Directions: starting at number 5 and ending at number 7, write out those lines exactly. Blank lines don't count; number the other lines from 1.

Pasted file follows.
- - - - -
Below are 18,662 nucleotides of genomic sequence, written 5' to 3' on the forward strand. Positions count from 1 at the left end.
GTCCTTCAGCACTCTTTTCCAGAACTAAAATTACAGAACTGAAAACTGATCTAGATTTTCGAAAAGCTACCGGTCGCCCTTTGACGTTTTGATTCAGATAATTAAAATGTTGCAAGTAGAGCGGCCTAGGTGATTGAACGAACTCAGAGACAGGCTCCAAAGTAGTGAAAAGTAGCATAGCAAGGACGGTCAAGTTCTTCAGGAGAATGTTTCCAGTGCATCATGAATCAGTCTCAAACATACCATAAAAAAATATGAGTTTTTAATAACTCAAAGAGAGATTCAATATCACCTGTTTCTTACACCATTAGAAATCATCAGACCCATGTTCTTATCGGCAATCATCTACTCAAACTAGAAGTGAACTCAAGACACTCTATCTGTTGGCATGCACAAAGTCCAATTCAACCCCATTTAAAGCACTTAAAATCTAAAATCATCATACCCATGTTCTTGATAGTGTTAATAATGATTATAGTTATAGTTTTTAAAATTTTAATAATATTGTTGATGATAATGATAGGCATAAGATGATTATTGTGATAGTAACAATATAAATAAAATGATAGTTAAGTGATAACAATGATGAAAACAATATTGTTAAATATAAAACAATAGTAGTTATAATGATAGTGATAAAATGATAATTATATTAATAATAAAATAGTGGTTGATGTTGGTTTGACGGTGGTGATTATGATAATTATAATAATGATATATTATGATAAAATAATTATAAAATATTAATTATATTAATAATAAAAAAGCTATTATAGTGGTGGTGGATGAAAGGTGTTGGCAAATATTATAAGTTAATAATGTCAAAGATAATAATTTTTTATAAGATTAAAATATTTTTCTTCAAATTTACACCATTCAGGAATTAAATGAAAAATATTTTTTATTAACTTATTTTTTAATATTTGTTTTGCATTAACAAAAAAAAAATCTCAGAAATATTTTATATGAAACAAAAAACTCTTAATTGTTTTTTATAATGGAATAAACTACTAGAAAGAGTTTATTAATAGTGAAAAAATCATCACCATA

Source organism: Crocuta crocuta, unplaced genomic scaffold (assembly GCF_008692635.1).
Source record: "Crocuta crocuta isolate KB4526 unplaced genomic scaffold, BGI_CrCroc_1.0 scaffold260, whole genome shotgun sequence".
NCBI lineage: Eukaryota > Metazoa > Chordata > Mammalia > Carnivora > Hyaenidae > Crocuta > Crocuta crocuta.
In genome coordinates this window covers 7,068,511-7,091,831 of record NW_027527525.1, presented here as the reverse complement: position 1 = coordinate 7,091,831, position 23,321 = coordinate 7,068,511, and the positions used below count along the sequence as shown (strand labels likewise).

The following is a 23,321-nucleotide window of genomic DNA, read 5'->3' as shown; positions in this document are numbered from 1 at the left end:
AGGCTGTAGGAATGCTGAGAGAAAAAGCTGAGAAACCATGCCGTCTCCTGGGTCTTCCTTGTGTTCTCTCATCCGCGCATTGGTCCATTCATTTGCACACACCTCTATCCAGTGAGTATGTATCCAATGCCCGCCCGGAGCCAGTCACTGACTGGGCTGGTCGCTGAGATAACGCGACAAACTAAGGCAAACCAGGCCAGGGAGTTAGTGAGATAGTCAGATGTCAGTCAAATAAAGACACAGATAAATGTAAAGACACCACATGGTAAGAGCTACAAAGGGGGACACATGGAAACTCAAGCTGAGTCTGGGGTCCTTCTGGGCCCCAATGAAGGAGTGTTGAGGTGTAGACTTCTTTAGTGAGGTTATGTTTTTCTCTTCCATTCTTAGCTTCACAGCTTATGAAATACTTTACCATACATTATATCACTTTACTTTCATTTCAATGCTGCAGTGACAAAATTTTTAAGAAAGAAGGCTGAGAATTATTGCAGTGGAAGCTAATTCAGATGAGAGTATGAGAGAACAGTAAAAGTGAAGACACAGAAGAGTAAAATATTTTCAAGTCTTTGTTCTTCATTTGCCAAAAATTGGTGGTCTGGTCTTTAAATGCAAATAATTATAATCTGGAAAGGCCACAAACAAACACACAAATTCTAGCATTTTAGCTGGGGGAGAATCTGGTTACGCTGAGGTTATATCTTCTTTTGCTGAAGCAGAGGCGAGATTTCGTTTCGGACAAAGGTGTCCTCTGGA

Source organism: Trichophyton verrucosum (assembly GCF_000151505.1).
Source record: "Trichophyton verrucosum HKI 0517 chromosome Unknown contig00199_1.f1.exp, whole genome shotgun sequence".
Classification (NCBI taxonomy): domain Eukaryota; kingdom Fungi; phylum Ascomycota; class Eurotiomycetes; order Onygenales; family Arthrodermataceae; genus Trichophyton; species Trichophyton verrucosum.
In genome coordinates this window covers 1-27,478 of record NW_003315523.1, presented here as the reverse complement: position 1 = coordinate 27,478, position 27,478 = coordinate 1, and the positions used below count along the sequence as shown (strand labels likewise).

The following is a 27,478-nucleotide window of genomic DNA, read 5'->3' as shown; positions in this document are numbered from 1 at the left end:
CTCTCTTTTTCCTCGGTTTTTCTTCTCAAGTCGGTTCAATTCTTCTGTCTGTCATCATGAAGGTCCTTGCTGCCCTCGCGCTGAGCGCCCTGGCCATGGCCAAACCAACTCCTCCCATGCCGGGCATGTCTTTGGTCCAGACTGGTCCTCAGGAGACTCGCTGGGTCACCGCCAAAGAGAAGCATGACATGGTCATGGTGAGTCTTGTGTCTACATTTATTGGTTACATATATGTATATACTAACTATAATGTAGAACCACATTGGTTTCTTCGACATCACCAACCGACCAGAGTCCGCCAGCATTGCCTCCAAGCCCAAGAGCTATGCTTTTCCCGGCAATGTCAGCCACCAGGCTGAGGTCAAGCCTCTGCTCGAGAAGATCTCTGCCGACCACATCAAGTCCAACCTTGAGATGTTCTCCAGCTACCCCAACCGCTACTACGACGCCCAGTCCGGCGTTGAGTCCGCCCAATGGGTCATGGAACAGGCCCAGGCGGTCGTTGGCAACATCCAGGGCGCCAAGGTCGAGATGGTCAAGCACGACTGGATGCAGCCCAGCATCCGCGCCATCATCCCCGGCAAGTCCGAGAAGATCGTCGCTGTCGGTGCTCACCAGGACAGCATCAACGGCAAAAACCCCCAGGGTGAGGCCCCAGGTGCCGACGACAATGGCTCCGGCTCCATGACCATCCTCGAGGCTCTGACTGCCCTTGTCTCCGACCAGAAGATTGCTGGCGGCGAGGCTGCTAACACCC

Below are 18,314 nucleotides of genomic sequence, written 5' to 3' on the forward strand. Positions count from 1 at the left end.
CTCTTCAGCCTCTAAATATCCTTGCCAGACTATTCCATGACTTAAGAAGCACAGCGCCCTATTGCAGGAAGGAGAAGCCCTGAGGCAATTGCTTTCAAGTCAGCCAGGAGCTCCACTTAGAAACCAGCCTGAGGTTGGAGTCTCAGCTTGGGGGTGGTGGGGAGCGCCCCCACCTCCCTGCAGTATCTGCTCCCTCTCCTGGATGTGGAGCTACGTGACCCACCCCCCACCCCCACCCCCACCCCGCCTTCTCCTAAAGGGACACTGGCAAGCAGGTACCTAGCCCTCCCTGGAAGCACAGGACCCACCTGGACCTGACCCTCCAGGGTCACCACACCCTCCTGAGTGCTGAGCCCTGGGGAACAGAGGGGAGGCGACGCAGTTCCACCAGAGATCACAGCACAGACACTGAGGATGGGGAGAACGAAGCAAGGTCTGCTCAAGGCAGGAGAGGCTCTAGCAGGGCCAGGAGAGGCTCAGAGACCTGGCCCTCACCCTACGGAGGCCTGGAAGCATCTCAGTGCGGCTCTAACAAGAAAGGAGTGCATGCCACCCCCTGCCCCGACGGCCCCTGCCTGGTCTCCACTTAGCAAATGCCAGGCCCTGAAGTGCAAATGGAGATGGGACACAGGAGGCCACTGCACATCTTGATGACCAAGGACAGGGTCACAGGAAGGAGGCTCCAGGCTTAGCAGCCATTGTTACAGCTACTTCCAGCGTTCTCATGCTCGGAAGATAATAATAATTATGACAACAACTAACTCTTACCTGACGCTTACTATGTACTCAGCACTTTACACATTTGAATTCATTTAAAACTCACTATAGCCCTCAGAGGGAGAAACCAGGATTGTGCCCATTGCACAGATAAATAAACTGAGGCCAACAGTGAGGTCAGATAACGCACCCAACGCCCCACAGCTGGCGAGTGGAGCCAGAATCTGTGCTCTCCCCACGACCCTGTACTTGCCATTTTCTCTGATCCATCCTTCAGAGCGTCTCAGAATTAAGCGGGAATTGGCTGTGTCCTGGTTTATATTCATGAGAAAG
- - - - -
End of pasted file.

NCBI lineage: Eukaryota > Metazoa > Chordata > Mammalia > Carnivora > Hyaenidae > Crocuta > Crocuta crocuta.
In genome coordinates this window covers 7,068,511-7,091,831 of record NW_027527525.1, presented here as the reverse complement: position 1 = coordinate 7,091,831, position 23,321 = coordinate 7,068,511, and the positions used below count along the sequence as shown (strand labels likewise).

The following is a 23,321-nucleotide window of genomic DNA, read 5'->3' as shown; positions in this document are numbered from 1 at the left end: